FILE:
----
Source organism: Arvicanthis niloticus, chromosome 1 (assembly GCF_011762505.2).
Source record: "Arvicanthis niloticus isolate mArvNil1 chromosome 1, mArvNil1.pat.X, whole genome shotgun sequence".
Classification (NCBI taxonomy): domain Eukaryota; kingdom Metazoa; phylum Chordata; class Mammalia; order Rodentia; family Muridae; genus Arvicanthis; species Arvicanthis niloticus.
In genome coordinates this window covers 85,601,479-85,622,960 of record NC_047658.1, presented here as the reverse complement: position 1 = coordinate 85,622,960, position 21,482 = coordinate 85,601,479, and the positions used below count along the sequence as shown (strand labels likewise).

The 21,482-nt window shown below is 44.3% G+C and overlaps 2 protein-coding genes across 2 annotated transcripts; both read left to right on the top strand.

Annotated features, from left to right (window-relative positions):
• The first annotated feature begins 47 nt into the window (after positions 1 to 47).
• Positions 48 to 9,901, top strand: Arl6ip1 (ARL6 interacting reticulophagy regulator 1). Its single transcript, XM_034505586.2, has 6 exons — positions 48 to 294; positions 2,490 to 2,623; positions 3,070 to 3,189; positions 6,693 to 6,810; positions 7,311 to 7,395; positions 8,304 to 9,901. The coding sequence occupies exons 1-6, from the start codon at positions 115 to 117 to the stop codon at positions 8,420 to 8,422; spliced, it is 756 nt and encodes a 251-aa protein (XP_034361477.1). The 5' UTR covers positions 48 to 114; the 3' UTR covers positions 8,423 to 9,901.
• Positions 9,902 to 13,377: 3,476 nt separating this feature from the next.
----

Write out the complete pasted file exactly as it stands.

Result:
Source organism: Arvicanthis niloticus, chromosome 1 (assembly GCF_011762505.2).
Source record: "Arvicanthis niloticus isolate mArvNil1 chromosome 1, mArvNil1.pat.X, whole genome shotgun sequence".
Classification (NCBI taxonomy): domain Eukaryota; kingdom Metazoa; phylum Chordata; class Mammalia; order Rodentia; family Muridae; genus Arvicanthis; species Arvicanthis niloticus.
In genome coordinates this window covers 85,601,479-85,622,960 of record NC_047658.1, presented here as the reverse complement: position 1 = coordinate 85,622,960, position 21,482 = coordinate 85,601,479, and the positions used below count along the sequence as shown (strand labels likewise).

The 21,482-nt window shown below is 44.3% G+C and overlaps 2 protein-coding genes across 2 annotated transcripts; both read left to right on the top strand.

Annotated features, from left to right (window-relative positions):
• The first annotated feature begins 47 nt into the window (after positions 1 to 47).
• Positions 48 to 9,901, top strand: Arl6ip1 (ARL6 interacting reticulophagy regulator 1). Its single transcript, XM_034505586.2, has 6 exons — positions 48 to 294; positions 2,490 to 2,623; positions 3,070 to 3,189; positions 6,693 to 6,810; positions 7,311 to 7,395; positions 8,304 to 9,901. The coding sequence occupies exons 1-6, from the start codon at positions 115 to 117 to the stop codon at positions 8,420 to 8,422; spliced, it is 756 nt and encodes a 251-aa protein (XP_034361477.1). The 5' UTR covers positions 48 to 114; the 3' UTR covers positions 8,423 to 9,901.
• Positions 9,902 to 13,377: 3,476 nt separating this feature from the next.